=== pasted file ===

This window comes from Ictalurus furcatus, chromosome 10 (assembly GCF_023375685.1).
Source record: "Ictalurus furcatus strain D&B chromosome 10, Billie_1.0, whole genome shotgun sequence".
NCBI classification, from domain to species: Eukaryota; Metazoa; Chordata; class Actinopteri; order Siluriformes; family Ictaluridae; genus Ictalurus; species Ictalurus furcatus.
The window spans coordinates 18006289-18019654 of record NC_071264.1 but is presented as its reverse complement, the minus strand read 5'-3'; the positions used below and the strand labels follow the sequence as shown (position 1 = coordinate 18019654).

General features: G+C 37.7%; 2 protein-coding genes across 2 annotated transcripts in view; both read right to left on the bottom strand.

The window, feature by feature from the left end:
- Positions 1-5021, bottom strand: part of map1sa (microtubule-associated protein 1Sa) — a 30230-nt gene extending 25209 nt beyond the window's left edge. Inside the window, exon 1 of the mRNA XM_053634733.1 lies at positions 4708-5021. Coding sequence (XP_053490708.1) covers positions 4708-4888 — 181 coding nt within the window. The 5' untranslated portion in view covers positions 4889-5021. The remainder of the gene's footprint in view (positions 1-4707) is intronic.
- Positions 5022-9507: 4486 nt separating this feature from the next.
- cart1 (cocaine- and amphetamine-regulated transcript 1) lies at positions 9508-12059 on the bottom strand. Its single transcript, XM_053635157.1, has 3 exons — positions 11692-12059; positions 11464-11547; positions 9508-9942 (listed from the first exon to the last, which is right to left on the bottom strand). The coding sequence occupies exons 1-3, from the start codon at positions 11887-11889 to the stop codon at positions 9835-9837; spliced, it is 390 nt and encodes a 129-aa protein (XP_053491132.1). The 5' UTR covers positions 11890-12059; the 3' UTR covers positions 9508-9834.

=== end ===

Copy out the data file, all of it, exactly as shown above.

This window comes from Ictalurus furcatus, chromosome 10 (assembly GCF_023375685.1).
Source record: "Ictalurus furcatus strain D&B chromosome 10, Billie_1.0, whole genome shotgun sequence".
NCBI classification, from domain to species: Eukaryota; Metazoa; Chordata; class Actinopteri; order Siluriformes; family Ictaluridae; genus Ictalurus; species Ictalurus furcatus.
The window spans coordinates 18006289-18019654 of record NC_071264.1 but is presented as its reverse complement, the minus strand read 5'-3'; the positions used below and the strand labels follow the sequence as shown (position 1 = coordinate 18019654).

General features: G+C 37.7%; 2 protein-coding genes across 2 annotated transcripts in view; both read right to left on the bottom strand.

The window, feature by feature from the left end:
- Positions 1-5021, bottom strand: part of map1sa (microtubule-associated protein 1Sa) — a 30230-nt gene extending 25209 nt beyond the window's left edge. Inside the window, exon 1 of the mRNA XM_053634733.1 lies at positions 4708-5021. Coding sequence (XP_053490708.1) covers positions 4708-4888 — 181 coding nt within the window. The 5' untranslated portion in view covers positions 4889-5021. The remainder of the gene's footprint in view (positions 1-4707) is intronic.
- Positions 5022-9507: 4486 nt separating this feature from the next.
- cart1 (cocaine- and amphetamine-regulated transcript 1) lies at positions 9508-12059 on the bottom strand. Its single transcript, XM_053635157.1, has 3 exons — positions 11692-12059; positions 11464-11547; positions 9508-9942 (listed from the first exon to the last, which is right to left on the bottom strand). The coding sequence occupies exons 1-3, from the start codon at positions 11887-11889 to the stop codon at positions 9835-9837; spliced, it is 390 nt and encodes a 129-aa protein (XP_053491132.1). The 5' UTR covers positions 11890-12059; the 3' UTR covers positions 9508-9834.